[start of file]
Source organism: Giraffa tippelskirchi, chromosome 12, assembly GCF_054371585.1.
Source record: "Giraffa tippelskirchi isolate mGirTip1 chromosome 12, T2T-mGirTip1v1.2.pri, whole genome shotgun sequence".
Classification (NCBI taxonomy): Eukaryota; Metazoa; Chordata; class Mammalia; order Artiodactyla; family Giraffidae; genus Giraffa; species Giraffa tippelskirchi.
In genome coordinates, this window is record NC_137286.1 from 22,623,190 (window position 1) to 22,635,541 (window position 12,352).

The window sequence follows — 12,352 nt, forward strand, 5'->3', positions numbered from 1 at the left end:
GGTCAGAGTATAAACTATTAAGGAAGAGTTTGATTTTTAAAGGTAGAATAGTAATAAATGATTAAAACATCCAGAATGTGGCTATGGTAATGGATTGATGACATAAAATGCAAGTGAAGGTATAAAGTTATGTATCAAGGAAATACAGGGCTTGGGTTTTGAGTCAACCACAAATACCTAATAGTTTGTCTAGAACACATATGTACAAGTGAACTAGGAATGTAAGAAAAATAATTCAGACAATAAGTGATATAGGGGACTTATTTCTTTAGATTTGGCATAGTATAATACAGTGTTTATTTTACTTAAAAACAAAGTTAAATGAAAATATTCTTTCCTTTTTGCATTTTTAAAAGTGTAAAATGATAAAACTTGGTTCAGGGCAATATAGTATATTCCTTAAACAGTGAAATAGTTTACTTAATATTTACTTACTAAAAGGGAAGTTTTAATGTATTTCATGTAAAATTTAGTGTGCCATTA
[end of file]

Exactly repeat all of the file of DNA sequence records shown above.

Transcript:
Source organism: Giraffa tippelskirchi, chromosome 12, assembly GCF_054371585.1.
Source record: "Giraffa tippelskirchi isolate mGirTip1 chromosome 12, T2T-mGirTip1v1.2.pri, whole genome shotgun sequence".
Classification (NCBI taxonomy): Eukaryota; Metazoa; Chordata; class Mammalia; order Artiodactyla; family Giraffidae; genus Giraffa; species Giraffa tippelskirchi.
In genome coordinates, this window is record NC_137286.1 from 22,623,190 (window position 1) to 22,635,541 (window position 12,352).

The window sequence follows — 12,352 nt, forward strand, 5'->3', positions numbered from 1 at the left end:
GGTCAGAGTATAAACTATTAAGGAAGAGTTTGATTTTTAAAGGTAGAATAGTAATAAATGATTAAAACATCCAGAATGTGGCTATGGTAATGGATTGATGACATAAAATGCAAGTGAAGGTATAAAGTTATGTATCAAGGAAATACAGGGCTTGGGTTTTGAGTCAACCACAAATACCTAATAGTTTGTCTAGAACACATATGTACAAGTGAACTAGGAATGTAAGAAAAATAATTCAGACAATAAGTGATATAGGGGACTTATTTCTTTAGATTTGGCATAGTATAATACAGTGTTTATTTTACTTAAAAACAAAGTTAAATGAAAATATTCTTTCCTTTTTGCATTTTTAAAAGTGTAAAATGATAAAACTTGGTTCAGGGCAATATAGTATATTCCTTAAACAGTGAAATAGTTTACTTAATATTTACTTACTAAAAGGGAAGTTTTAATGTATTTCATGTAAAATTTAGTGTGCCATTA